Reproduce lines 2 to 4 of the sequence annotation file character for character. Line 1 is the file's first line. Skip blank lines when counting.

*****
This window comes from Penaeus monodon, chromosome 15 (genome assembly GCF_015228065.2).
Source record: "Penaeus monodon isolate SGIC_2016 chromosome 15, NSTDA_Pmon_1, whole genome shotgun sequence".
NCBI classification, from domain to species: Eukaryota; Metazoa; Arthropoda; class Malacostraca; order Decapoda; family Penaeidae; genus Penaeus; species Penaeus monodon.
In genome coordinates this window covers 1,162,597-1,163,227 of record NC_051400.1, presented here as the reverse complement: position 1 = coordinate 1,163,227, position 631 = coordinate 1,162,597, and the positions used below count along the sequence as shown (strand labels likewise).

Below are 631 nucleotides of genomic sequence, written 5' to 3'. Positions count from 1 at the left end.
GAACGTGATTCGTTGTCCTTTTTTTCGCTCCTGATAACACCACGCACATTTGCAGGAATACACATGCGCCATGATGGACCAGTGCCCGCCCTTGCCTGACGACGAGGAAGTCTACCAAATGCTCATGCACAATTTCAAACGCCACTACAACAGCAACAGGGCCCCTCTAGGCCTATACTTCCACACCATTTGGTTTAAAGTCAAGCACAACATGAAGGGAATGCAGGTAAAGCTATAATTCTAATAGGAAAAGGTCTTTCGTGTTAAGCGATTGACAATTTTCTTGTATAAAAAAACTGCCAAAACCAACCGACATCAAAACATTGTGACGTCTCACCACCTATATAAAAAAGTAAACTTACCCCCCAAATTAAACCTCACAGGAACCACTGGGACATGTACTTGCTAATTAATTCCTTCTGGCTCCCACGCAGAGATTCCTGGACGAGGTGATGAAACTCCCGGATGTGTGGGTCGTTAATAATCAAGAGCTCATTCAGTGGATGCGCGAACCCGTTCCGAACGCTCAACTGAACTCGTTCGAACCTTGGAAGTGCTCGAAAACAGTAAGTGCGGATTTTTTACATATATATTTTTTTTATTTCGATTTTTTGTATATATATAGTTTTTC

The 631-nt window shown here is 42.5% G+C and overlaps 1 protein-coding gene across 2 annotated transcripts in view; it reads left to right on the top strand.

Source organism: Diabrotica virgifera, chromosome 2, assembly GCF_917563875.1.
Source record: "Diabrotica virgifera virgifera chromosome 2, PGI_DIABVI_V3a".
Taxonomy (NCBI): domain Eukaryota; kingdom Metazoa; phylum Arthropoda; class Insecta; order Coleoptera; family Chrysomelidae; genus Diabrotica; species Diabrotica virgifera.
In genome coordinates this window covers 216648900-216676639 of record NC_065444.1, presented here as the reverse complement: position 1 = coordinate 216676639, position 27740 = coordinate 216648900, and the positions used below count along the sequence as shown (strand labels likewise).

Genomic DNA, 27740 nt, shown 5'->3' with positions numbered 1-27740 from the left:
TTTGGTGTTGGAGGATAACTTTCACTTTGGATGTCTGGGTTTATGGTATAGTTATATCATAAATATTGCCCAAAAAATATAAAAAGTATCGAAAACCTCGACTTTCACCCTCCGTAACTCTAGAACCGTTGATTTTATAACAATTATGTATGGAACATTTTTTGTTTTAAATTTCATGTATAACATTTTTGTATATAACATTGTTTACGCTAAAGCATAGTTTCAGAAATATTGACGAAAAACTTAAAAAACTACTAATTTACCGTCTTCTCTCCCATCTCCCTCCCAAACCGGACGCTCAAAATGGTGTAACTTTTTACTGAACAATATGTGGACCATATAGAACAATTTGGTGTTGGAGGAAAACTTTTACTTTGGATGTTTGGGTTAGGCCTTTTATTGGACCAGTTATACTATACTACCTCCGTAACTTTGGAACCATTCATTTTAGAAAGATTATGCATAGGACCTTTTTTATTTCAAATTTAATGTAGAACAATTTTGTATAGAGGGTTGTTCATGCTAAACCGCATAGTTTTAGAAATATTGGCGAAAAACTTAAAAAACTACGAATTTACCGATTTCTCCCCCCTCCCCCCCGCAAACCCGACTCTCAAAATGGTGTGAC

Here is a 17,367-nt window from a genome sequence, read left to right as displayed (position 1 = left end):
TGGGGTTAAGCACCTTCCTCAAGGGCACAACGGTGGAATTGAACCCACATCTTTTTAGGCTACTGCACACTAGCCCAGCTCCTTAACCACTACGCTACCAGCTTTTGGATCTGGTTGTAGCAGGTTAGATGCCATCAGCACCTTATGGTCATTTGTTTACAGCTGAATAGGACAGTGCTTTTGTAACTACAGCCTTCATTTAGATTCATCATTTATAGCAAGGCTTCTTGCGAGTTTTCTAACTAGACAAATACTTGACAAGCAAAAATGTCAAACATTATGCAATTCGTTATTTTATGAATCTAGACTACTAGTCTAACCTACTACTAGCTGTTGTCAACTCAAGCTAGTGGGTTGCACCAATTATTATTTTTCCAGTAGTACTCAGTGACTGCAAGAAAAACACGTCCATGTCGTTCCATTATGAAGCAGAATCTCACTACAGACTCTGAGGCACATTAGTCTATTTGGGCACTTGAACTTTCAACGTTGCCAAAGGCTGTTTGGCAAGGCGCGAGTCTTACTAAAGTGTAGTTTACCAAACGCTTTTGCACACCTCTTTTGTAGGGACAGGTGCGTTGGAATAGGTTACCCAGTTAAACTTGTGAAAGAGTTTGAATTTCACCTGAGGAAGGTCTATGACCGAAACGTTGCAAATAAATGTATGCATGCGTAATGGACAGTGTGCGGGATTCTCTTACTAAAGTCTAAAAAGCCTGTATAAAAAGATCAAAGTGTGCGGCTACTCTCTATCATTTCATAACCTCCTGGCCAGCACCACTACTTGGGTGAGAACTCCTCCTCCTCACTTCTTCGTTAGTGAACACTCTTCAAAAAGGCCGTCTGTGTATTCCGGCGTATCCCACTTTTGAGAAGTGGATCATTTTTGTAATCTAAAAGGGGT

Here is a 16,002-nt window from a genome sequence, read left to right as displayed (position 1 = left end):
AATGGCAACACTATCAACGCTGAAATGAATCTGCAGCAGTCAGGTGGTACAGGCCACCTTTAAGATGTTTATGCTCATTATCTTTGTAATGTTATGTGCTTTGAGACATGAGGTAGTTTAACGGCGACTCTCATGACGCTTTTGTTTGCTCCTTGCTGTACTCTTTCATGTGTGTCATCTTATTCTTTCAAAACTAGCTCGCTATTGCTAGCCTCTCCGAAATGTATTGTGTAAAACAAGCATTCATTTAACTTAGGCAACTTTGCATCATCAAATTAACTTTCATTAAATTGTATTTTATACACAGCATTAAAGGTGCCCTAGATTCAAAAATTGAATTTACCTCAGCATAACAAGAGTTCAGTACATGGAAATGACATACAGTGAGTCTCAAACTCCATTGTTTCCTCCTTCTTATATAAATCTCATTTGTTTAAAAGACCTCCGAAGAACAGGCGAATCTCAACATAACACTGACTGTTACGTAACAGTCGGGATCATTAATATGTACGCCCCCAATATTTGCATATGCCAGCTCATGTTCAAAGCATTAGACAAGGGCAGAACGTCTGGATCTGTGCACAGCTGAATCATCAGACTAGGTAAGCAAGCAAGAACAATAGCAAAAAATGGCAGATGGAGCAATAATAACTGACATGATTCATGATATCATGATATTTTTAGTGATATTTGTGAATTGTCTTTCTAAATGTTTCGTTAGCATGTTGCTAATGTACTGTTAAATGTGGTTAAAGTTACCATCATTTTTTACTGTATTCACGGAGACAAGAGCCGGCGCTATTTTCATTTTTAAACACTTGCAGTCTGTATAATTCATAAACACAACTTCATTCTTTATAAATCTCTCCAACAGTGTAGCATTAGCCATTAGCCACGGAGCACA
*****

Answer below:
Source record: "Penaeus monodon isolate SGIC_2016 chromosome 15, NSTDA_Pmon_1, whole genome shotgun sequence".
NCBI classification, from domain to species: Eukaryota; Metazoa; Arthropoda; class Malacostraca; order Decapoda; family Penaeidae; genus Penaeus; species Penaeus monodon.
In genome coordinates this window covers 1,162,597-1,163,227 of record NC_051400.1, presented here as the reverse complement: position 1 = coordinate 1,163,227, position 631 = coordinate 1,162,597, and the positions used below count along the sequence as shown (strand labels likewise).